Vanilla and Mandarin Marmalade

Vanilla and Mandarin Marmalade

Vanilla and Mandarin Marmalade

Store-bought never measures up to homemade. This marmalade is pure luxury in terms of flavor, but it’s also thrifty because it utilizes the mandarin peels that we almost always end up throwing away. Enjoy spread on toast, sandwiched in between layers of cake, or stirred into sauces for roasted or pan-fried meat and fish.

Ingredients

7-8 mandarin oranges (11/2 lb)

1 vanilla bean

1 lemon

3 cups granulated sugar

2 cups water

Directions

Peel oranges. Cut peel into fine julienned strips. You should have about 2 cups of cut peel.

Place cut peel into a large pot and add the 2 cups of water, enough water to completely cover the contents of the pot. Split your vanilla bean, use the back of a sharp knife to scrape out the seeds, and stir the seeds and the entire empty bean into the pot.

Boil peel and vanilla bean until slightly translucent, about 5 minutes.

Measure out the liquid that's left and replace with the same amount of fresh water. This helps to lessen the bitterness.

Remove the vanilla bean and place fruit and lemon juice in a food processor and puree until it reaches an almost smooth consistency. Add this mixture together with peel and water into a large stainless steel pot and bring to a boil.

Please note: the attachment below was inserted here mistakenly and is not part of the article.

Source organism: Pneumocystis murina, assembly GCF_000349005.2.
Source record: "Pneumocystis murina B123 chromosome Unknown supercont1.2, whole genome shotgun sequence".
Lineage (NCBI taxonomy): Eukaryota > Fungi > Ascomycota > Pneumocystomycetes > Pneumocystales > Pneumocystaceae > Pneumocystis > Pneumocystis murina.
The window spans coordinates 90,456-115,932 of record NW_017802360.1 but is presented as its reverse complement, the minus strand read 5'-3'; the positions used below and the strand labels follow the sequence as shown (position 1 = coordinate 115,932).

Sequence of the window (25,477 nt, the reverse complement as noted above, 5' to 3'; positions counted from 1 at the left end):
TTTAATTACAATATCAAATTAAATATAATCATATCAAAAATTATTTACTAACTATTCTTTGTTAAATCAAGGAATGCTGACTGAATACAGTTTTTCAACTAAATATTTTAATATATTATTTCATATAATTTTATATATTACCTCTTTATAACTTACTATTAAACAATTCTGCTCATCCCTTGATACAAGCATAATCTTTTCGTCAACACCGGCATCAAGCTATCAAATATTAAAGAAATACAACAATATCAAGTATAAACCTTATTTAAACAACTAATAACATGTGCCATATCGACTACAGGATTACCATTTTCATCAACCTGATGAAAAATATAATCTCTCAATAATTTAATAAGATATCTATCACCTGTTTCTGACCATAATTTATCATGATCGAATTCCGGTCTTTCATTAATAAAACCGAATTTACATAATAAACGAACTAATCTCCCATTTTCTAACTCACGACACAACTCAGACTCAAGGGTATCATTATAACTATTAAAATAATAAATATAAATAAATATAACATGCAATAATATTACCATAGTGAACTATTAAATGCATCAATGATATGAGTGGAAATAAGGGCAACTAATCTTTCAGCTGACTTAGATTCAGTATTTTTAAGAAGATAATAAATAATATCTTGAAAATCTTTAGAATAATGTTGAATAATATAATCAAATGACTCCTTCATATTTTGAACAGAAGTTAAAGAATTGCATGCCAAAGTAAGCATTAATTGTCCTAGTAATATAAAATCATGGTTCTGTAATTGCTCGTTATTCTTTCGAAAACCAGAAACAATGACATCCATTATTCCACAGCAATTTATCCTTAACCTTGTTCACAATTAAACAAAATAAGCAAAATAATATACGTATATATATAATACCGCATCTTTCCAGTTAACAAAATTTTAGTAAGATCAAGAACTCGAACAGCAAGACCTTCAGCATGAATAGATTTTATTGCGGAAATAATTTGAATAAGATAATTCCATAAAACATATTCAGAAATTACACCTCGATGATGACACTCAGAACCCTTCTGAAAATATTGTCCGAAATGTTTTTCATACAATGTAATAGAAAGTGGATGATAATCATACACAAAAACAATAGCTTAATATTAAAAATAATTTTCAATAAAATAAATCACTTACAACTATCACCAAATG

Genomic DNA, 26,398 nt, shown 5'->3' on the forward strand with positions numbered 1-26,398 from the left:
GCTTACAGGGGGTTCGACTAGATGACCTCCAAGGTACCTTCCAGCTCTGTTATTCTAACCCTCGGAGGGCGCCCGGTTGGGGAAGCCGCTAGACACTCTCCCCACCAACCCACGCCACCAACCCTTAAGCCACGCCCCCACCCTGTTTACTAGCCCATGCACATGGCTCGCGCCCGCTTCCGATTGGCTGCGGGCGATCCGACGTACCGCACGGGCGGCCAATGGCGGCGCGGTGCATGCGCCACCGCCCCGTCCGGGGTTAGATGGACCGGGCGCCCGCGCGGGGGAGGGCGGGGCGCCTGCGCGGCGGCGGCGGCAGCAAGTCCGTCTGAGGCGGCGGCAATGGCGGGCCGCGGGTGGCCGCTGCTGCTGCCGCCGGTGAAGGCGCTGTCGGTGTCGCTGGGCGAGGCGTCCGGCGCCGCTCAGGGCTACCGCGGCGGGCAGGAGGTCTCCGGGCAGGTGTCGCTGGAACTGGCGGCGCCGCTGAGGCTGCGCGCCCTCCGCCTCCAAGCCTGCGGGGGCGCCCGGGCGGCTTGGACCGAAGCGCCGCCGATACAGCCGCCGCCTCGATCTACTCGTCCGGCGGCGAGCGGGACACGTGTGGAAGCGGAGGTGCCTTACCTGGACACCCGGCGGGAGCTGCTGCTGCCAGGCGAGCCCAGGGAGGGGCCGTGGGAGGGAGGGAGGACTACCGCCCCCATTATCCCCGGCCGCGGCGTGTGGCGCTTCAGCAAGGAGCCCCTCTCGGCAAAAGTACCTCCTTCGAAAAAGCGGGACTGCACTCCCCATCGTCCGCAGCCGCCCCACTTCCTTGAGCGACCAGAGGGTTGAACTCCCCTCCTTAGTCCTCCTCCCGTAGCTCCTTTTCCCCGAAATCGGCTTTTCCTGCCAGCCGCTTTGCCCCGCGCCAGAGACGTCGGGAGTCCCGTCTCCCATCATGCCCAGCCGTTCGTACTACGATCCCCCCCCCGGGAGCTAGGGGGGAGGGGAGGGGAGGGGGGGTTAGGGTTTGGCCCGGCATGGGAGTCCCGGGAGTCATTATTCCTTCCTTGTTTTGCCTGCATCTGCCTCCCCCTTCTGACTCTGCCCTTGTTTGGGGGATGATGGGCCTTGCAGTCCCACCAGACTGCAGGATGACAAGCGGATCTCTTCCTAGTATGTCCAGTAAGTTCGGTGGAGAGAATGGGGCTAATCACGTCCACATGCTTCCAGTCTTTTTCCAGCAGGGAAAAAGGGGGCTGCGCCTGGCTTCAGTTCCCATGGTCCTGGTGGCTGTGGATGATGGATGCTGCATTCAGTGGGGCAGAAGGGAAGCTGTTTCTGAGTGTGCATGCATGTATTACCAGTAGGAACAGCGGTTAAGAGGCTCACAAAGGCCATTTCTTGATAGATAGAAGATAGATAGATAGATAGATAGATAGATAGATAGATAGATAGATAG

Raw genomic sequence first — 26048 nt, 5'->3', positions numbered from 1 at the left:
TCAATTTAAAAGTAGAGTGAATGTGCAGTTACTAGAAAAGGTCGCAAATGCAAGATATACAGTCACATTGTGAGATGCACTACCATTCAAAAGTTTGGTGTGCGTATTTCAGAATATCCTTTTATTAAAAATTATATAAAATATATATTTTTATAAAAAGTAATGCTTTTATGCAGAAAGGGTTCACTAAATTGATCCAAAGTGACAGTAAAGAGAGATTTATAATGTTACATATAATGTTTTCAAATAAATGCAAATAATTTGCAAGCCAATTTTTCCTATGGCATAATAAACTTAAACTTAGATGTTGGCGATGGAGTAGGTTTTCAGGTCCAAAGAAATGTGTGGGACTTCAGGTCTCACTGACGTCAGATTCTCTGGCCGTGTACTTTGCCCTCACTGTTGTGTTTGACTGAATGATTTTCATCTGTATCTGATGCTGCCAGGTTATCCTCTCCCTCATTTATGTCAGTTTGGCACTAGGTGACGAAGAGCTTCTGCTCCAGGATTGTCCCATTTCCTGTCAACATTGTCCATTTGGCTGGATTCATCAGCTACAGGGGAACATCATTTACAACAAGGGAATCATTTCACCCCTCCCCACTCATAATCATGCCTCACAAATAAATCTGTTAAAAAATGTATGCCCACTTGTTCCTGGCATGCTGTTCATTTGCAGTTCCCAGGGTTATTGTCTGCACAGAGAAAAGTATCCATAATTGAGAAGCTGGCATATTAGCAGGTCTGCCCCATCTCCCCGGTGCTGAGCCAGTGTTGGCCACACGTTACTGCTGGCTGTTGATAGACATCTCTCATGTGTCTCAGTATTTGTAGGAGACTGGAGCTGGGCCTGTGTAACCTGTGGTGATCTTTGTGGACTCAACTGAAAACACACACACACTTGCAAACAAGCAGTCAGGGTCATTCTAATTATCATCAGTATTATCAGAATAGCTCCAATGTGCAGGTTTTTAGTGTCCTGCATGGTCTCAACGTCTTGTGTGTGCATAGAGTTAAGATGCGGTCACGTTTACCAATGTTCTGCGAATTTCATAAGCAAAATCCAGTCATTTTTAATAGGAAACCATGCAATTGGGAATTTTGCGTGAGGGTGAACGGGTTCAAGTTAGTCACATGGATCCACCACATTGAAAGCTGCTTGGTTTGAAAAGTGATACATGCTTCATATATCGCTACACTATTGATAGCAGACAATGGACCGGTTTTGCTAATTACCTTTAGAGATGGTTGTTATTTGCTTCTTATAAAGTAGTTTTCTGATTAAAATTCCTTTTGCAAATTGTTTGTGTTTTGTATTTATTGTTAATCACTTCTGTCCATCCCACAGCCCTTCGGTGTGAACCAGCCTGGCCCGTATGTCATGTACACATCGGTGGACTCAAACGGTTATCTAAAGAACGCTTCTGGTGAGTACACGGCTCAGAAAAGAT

Add sugar. Stir often until consistency thickens and a candy thermometer reaches 220˚F (104˚C).

Fill into sterilized jars and seal with their lids and allow the jars to sit in a hot water bath for 10 mins. Remove and let cool at room temperature until you hear the "pop" of the button on the lid or when you notice the button has gone down. That means it's sealed properly and those jars will keep on the shelves unrefrigerated for months. Those that don't seal properly can be kept in the fridge.


About the Chef

Stephanie Goldfarb is a Chicago-based chef and national food television personality specializing in seasonal, globally-inspired cuisine. Recognized as the winner of Food Network’s America’s Best Cook competition, and a celebrity chef on Kitchen Inferno and NBC’s Food Fighters, Goldfarb delivers unique and relatable culinary experiences to discriminating and casual diners alike. As the owner of the successful Seven Species Supper Club & Catering, she enjoys the challenge of building brand new menus each month that inspire both repeat clients and newcomers, and seeks opportunities to utilize new ingredients, techniques, and approaches in accessible ways.

Cranberries: This Week's Market Report Good Buy

Cranberries: This Week's Market Report Good Buy

Cranberries: This Week's Market Report Good Buy

Fresh cranberries are one of those curious ingredients that seem to pop up once a year, never to return to our menus until the leaves start falling off the trees again. And it’s such a shame! Fresh cranberries are not only simple to work with, but they are packed with incredible flavor and tons of health benefits! Fresh cranberries are inedible when they are raw, but once heat is applied, they literally pop with sweet, tart, floral goodness that compliments rich, fatty flavors like a dream. That’s why they are served during Thanksgiving dinner; the heaviest meal of the year!